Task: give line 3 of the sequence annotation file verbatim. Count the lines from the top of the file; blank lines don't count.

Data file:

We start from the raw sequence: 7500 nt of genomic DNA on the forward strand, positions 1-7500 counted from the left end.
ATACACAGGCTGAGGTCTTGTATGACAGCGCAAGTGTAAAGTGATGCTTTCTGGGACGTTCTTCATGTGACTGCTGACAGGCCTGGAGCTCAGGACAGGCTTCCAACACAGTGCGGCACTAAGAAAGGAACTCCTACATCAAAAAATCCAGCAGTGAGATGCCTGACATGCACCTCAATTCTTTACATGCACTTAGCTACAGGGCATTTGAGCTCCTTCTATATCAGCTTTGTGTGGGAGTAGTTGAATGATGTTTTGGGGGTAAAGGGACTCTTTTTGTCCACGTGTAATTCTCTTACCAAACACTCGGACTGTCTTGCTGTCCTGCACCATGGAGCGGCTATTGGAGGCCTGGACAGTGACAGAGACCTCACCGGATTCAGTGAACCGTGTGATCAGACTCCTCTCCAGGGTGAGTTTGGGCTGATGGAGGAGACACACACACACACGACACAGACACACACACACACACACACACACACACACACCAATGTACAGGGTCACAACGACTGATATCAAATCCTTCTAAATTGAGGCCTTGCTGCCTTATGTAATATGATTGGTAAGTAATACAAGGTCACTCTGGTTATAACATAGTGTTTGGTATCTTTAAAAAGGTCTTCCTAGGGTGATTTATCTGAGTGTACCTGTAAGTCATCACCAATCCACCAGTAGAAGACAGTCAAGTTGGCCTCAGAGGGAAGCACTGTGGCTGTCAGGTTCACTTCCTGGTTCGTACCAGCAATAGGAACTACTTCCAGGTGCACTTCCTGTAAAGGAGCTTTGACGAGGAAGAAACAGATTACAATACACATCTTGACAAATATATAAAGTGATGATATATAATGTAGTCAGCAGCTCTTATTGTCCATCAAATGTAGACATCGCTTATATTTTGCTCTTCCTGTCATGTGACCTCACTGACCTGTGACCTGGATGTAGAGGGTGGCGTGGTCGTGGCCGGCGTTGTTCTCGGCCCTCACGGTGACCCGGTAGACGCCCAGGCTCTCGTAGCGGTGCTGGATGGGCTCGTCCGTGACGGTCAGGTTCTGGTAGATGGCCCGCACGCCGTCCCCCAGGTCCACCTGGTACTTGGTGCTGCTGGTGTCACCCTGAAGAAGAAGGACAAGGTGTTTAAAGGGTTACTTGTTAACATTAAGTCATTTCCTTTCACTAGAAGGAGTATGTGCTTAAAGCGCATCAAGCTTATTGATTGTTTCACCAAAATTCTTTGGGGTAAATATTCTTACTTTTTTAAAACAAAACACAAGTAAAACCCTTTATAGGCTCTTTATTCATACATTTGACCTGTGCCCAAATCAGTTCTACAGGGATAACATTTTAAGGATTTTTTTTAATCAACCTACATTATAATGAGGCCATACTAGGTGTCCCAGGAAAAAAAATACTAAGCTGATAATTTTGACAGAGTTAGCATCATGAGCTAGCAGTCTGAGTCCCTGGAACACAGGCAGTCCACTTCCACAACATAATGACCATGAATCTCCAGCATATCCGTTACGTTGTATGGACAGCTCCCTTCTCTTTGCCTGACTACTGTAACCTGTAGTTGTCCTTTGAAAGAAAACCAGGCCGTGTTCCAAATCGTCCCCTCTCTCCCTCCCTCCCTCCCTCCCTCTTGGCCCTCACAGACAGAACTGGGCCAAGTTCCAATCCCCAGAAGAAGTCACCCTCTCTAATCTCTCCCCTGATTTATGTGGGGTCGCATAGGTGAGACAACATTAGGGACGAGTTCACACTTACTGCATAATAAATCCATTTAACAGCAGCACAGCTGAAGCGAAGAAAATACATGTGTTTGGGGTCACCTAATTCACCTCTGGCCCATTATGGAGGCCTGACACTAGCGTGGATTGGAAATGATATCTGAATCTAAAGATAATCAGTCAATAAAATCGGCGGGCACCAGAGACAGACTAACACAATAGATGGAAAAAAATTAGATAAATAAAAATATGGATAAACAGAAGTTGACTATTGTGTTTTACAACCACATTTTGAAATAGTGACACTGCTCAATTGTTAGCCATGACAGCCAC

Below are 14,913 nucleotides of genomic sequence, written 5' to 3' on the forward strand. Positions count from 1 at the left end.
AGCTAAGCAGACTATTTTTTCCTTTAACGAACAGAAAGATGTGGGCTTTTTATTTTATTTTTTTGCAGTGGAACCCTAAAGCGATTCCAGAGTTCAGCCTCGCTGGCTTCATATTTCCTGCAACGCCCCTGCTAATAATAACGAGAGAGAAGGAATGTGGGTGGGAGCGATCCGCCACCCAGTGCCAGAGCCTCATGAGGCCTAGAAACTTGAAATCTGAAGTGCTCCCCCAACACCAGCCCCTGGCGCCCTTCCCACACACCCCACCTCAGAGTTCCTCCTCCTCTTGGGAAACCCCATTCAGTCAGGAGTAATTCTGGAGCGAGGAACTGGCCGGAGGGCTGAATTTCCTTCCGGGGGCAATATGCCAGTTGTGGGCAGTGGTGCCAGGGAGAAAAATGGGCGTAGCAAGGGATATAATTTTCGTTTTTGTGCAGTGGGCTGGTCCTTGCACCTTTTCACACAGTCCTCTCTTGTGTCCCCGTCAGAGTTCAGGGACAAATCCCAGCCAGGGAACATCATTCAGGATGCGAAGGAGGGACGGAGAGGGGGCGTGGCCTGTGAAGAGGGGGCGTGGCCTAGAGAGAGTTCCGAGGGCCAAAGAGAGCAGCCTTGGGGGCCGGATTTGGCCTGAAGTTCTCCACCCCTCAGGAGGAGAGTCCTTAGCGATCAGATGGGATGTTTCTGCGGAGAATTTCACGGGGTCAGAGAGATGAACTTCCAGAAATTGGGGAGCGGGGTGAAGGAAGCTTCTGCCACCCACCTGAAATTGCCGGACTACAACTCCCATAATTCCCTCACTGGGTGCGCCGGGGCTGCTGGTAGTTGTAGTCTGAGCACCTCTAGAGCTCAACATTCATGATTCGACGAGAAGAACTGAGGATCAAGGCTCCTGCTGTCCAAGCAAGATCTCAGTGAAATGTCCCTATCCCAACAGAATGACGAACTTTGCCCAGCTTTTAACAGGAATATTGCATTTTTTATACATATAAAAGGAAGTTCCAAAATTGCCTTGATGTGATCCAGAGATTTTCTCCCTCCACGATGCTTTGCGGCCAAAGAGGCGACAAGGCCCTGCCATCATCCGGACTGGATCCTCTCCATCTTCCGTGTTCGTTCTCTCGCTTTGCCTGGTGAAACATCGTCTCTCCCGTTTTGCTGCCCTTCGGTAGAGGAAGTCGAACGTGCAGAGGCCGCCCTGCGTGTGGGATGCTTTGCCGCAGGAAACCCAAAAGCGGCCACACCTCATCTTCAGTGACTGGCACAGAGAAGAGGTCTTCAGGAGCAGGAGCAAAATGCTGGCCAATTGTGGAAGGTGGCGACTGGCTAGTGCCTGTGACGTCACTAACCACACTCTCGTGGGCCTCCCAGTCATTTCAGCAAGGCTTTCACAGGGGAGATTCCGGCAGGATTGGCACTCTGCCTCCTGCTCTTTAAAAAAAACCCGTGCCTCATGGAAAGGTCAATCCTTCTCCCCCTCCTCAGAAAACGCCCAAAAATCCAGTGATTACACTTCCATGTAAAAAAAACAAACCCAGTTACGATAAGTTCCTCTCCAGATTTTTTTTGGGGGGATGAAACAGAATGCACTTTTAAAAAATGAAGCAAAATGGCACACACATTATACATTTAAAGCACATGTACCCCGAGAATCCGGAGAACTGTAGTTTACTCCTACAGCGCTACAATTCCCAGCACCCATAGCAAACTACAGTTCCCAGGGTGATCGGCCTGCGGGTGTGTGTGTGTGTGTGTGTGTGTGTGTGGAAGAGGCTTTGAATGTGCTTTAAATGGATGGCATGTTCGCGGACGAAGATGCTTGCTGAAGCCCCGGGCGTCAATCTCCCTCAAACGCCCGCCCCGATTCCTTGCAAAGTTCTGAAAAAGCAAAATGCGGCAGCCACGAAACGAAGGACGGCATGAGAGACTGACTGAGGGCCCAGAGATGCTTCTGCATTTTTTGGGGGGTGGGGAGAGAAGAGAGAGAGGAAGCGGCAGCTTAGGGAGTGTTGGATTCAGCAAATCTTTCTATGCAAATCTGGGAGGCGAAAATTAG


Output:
Below are 14,913 nucleotides of genomic sequence, written 5' to 3' on the forward strand. Positions count from 1 at the left end.